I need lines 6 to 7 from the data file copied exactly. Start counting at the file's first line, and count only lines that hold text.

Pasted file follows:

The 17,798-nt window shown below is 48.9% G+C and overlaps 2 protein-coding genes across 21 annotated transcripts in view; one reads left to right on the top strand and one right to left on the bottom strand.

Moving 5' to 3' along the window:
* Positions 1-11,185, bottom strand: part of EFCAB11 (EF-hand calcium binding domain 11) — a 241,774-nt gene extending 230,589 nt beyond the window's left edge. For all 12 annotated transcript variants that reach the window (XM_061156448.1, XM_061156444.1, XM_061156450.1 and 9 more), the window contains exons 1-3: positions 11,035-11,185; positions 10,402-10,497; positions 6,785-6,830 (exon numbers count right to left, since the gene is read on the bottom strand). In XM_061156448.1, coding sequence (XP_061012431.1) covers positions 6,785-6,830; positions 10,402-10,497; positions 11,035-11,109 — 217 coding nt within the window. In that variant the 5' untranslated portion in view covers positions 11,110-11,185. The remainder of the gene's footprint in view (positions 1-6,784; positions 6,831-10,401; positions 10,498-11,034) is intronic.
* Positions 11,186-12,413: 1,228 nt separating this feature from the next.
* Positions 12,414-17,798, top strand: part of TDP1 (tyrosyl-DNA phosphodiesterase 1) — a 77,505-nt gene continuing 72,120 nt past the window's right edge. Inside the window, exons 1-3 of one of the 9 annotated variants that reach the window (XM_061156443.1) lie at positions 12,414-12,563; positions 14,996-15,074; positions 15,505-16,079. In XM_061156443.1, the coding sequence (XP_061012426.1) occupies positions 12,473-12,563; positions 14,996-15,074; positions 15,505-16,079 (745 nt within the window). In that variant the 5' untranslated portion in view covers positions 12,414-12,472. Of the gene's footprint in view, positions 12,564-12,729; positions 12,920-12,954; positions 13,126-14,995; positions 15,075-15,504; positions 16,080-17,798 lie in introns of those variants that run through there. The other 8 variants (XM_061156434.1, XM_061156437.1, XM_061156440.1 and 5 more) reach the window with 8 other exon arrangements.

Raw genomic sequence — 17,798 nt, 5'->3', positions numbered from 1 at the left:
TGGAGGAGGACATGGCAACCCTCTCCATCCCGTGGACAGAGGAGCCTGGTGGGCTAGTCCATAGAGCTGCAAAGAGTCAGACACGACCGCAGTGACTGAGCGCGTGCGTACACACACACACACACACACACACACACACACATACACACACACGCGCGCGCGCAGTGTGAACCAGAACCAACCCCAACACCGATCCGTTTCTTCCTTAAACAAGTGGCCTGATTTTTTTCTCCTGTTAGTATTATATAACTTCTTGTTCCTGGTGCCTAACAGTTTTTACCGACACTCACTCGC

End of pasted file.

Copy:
Raw genomic sequence — 17,798 nt, 5'->3', positions numbered from 1 at the left:
TGGAGGAGGACATGGCAACCCTCTCCATCCCGTGGACAGAGGAGCCTGGTGGGCTAGTCCATAGAGCTGCAAAGAGTCAGACACGACCGCAGTGACTGAGCGCGTGCGTACACACACACACACACACACACACACACACACATACACACACACGCGCGCGCGCAGTGTGAACCAGAACCAACCCCAACACCGATCCGTTTCTTCCTTAAACAAGTGGCCTGATTTTTTTCTCCTGTTAGTATTATATAACTTCTTGTTCCTGGTGCCTAACAGTTTTTACCGACACTCACTCGC